Since we’ve been to Bacharach a couple of times, we went to St. Goar. It took a bit longer to get there today because of road work on the Autobahn that held us up. Then, once we got on the two lane road that runs alongside the river, we were behind a BMW convertible out for a Sunday drive. I couldn’t blame the Beamer’s driver, though. We were in my Mini with the top down, soaking up what may be the last rays before perma-gloom sets in for the winter.

Naturally, St. Goar was packed with people. Parking was scarce, so Bill ended up driving up the side of the mountain that flanks the Rhein on the left bank. We pulled into the Rheinfels Romantic Hotel, which doubles as a cheesy tourist trap. We had to, really, because Bill had to pee like a racehorse. It was also getting late in the afternoon and we needed lunch. You can stay at the hotel, tour the castle, and eat lunch on a terrace that overlooks the river. They have a bistro there that doesn’t shut down, but serves very simple food, drinks, and desserts.

I would have liked to have checked out the castle, but we were a bit pressed for time. So here are some photos from our trip today…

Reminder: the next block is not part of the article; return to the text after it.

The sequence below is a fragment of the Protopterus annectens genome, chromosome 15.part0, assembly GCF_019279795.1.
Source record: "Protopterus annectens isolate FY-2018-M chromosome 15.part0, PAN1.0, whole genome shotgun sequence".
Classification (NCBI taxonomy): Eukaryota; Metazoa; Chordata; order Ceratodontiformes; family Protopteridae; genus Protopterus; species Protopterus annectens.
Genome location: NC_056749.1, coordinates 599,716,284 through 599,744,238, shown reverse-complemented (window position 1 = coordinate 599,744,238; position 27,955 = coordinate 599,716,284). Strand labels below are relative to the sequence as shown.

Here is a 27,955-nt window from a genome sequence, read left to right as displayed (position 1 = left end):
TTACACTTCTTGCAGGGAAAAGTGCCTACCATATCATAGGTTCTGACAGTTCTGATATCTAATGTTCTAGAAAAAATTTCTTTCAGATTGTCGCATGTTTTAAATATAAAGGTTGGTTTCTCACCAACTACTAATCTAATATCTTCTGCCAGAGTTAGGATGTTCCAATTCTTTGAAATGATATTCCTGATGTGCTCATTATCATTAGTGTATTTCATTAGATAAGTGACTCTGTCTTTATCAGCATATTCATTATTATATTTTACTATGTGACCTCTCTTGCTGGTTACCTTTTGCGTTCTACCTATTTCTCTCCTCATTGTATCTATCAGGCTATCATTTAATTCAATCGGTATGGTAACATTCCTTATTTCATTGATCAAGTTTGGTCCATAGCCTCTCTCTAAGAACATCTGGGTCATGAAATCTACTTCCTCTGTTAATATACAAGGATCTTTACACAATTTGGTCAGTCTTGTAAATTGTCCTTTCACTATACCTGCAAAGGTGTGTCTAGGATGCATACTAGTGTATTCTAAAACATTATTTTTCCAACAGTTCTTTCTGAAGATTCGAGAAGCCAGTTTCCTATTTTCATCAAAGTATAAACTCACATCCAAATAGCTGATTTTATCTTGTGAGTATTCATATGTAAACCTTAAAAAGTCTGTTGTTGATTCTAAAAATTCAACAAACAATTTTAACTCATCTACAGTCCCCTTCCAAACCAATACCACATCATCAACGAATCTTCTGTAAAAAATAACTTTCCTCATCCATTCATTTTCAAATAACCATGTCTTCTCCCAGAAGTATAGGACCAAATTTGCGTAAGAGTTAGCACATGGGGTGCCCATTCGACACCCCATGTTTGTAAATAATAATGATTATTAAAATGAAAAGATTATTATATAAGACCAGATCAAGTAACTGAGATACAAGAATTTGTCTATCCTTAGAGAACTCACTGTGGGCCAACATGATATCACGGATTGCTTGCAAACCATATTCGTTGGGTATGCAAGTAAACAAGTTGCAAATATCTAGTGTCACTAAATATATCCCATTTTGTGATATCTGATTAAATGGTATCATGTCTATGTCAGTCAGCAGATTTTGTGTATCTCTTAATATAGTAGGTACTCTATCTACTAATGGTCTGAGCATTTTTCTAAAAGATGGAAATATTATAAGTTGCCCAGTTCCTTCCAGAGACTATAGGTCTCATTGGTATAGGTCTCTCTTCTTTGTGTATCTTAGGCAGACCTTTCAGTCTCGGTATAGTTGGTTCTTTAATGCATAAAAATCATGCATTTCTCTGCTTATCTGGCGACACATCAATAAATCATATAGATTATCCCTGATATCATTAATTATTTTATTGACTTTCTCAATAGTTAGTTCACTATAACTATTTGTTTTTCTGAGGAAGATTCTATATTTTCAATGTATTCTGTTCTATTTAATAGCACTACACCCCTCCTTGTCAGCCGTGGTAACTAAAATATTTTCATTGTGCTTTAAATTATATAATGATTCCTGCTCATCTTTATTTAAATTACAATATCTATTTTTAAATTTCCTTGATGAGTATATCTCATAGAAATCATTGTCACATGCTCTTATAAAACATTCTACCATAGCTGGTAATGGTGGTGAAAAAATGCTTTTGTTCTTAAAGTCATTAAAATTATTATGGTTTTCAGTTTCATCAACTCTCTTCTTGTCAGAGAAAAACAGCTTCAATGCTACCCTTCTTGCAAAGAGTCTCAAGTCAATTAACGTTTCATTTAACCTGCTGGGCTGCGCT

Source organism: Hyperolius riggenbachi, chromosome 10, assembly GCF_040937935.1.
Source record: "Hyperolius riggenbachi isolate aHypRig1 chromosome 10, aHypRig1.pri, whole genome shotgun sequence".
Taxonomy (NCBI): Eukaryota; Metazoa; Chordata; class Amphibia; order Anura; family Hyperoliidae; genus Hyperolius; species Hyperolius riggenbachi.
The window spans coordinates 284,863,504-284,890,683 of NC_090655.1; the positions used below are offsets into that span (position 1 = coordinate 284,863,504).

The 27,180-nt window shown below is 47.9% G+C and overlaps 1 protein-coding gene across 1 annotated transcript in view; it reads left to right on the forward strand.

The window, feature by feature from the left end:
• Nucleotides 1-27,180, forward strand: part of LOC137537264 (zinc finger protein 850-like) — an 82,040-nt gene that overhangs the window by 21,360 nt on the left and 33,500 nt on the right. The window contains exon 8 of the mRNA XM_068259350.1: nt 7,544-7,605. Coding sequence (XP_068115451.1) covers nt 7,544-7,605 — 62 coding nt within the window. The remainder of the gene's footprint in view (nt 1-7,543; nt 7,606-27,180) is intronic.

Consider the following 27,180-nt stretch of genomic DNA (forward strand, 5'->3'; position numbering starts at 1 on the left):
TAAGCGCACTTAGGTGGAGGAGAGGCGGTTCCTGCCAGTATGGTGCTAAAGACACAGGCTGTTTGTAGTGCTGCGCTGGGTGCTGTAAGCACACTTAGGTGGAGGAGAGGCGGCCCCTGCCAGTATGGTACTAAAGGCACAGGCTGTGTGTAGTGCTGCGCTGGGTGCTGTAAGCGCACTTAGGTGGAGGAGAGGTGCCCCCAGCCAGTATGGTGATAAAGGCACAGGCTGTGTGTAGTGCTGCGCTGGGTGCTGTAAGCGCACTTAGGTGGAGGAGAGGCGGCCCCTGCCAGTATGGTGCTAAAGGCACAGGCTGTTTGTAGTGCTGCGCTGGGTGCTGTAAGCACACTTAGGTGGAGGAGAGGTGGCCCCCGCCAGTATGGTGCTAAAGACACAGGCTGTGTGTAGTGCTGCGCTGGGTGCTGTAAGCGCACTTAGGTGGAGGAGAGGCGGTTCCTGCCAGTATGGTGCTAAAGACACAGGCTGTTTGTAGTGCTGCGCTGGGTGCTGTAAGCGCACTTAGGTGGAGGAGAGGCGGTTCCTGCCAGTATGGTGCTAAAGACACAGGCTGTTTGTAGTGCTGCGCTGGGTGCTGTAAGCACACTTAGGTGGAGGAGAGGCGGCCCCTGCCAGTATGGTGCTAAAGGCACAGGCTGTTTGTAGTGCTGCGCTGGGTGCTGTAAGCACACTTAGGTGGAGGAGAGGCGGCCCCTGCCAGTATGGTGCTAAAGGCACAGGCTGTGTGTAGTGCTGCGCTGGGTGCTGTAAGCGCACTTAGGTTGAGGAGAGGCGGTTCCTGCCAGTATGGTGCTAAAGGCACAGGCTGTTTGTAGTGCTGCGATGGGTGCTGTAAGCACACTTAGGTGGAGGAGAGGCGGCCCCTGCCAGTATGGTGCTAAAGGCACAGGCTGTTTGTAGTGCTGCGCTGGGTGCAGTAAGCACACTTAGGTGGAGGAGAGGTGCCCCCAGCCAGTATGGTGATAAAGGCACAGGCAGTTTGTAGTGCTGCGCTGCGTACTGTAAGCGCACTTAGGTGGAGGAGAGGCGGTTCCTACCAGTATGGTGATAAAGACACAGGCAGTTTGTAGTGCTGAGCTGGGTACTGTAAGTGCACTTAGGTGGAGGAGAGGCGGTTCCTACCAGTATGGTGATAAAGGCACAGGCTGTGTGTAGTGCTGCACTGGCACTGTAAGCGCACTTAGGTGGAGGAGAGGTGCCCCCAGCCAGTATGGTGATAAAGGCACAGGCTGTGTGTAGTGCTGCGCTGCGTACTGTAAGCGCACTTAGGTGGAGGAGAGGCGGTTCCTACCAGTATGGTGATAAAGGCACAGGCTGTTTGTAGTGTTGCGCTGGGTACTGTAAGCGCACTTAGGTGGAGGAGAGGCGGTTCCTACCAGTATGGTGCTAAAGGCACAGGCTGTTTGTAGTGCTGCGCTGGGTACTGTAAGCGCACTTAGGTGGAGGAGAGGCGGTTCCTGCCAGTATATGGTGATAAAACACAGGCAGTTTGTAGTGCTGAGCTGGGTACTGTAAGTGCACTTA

As I mentioned in the photos, the people who were at the table next to us left an empty beer glass. There was a sudden, swift gust of wind, and the glass was blown off the table. It landed near my feet and shattered into many pieces. I couldn’t help but be reminded of the awning at our previous house, which was also blown over by a sudden gust of wind. In both incidences, the wind struck too suddenly for anyone to react and prevent breakage. No one was upset about the broken beer glass, but our ex landlady immediately called me “negligent” when her old awning broke due to a sudden wind. That just goes to show that wind is a capricious thing. Too bad I never learned to predict or control the wind.

Lunch was about 38 euros. To be honest, I wasn’t all that happy with the pasta. It was okay, but I can think of other things I’d rather eat. There wasn’t a lot of sauce on it, and what was on it wasn’t all that satisfying. But it kept me from getting hangry, and it was very nice to hang out on the terrace for awhile. St. Goar is a nice little town, and I like being able to visit the Rhein Gorge so easily. It makes me feel like I’m on vacation.